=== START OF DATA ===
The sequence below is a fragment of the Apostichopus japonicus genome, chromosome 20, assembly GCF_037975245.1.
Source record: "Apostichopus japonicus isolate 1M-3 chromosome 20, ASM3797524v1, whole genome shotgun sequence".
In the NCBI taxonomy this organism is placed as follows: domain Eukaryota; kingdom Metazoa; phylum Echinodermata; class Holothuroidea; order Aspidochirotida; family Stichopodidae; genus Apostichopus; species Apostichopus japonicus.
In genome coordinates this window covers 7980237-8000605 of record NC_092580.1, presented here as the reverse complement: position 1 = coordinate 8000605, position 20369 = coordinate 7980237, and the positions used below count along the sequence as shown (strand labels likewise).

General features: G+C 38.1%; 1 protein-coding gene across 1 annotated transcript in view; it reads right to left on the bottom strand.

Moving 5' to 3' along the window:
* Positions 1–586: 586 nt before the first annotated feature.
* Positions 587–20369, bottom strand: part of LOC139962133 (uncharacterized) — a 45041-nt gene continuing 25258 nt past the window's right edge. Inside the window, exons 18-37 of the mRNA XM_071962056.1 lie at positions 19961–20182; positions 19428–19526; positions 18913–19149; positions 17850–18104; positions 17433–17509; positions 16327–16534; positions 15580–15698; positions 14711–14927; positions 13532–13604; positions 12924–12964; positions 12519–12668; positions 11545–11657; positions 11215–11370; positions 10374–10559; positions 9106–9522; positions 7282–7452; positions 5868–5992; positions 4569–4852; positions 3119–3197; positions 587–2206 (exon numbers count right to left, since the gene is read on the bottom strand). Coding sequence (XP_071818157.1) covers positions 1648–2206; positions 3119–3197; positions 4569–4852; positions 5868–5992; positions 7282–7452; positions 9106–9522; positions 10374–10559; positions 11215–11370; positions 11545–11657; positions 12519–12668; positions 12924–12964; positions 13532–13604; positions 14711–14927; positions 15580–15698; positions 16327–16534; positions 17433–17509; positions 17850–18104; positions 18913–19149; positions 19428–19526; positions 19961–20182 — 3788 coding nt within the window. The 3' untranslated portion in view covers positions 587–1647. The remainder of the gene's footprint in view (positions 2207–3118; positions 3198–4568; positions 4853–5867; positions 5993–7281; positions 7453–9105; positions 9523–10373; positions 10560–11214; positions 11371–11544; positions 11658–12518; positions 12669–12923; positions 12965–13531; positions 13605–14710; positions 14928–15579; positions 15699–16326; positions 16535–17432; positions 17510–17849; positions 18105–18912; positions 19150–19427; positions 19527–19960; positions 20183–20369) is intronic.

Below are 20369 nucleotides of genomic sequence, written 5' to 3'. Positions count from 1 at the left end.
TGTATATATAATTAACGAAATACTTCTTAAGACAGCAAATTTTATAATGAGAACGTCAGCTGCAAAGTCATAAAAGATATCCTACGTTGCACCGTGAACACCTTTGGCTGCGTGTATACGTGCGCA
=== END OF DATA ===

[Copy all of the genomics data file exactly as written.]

The sequence below is a fragment of the Apostichopus japonicus genome, chromosome 20, assembly GCF_037975245.1.
Source record: "Apostichopus japonicus isolate 1M-3 chromosome 20, ASM3797524v1, whole genome shotgun sequence".
In the NCBI taxonomy this organism is placed as follows: domain Eukaryota; kingdom Metazoa; phylum Echinodermata; class Holothuroidea; order Aspidochirotida; family Stichopodidae; genus Apostichopus; species Apostichopus japonicus.
In genome coordinates this window covers 7980237-8000605 of record NC_092580.1, presented here as the reverse complement: position 1 = coordinate 8000605, position 20369 = coordinate 7980237, and the positions used below count along the sequence as shown (strand labels likewise).

General features: G+C 38.1%; 1 protein-coding gene across 1 annotated transcript in view; it reads right to left on the bottom strand.

Moving 5' to 3' along the window:
* Positions 1–586: 586 nt before the first annotated feature.
* Positions 587–20369, bottom strand: part of LOC139962133 (uncharacterized) — a 45041-nt gene continuing 25258 nt past the window's right edge. Inside the window, exons 18-37 of the mRNA XM_071962056.1 lie at positions 19961–20182; positions 19428–19526; positions 18913–19149; positions 17850–18104; positions 17433–17509; positions 16327–16534; positions 15580–15698; positions 14711–14927; positions 13532–13604; positions 12924–12964; positions 12519–12668; positions 11545–11657; positions 11215–11370; positions 10374–10559; positions 9106–9522; positions 7282–7452; positions 5868–5992; positions 4569–4852; positions 3119–3197; positions 587–2206 (exon numbers count right to left, since the gene is read on the bottom strand). Coding sequence (XP_071818157.1) covers positions 1648–2206; positions 3119–3197; positions 4569–4852; positions 5868–5992; positions 7282–7452; positions 9106–9522; positions 10374–10559; positions 11215–11370; positions 11545–11657; positions 12519–12668; positions 12924–12964; positions 13532–13604; positions 14711–14927; positions 15580–15698; positions 16327–16534; positions 17433–17509; positions 17850–18104; positions 18913–19149; positions 19428–19526; positions 19961–20182 — 3788 coding nt within the window. The 3' untranslated portion in view covers positions 587–1647. The remainder of the gene's footprint in view (positions 2207–3118; positions 3198–4568; positions 4853–5867; positions 5993–7281; positions 7453–9105; positions 9523–10373; positions 10560–11214; positions 11371–11544; positions 11658–12518; positions 12669–12923; positions 12965–13531; positions 13605–14710; positions 14928–15579; positions 15699–16326; positions 16535–17432; positions 17510–17849; positions 18105–18912; positions 19150–19427; positions 19527–19960; positions 20183–20369) is intronic.

Below are 20369 nucleotides of genomic sequence, written 5' to 3'. Positions count from 1 at the left end.
TGTATATATAATTAACGAAATACTTCTTAAGACAGCAAATTTTATAATGAGAACGTCAGCTGCAAAGTCATAAAAGATATCCTACGTTGCACCGTGAACACCTTTGGCTGCGTGTATACGTGCGCA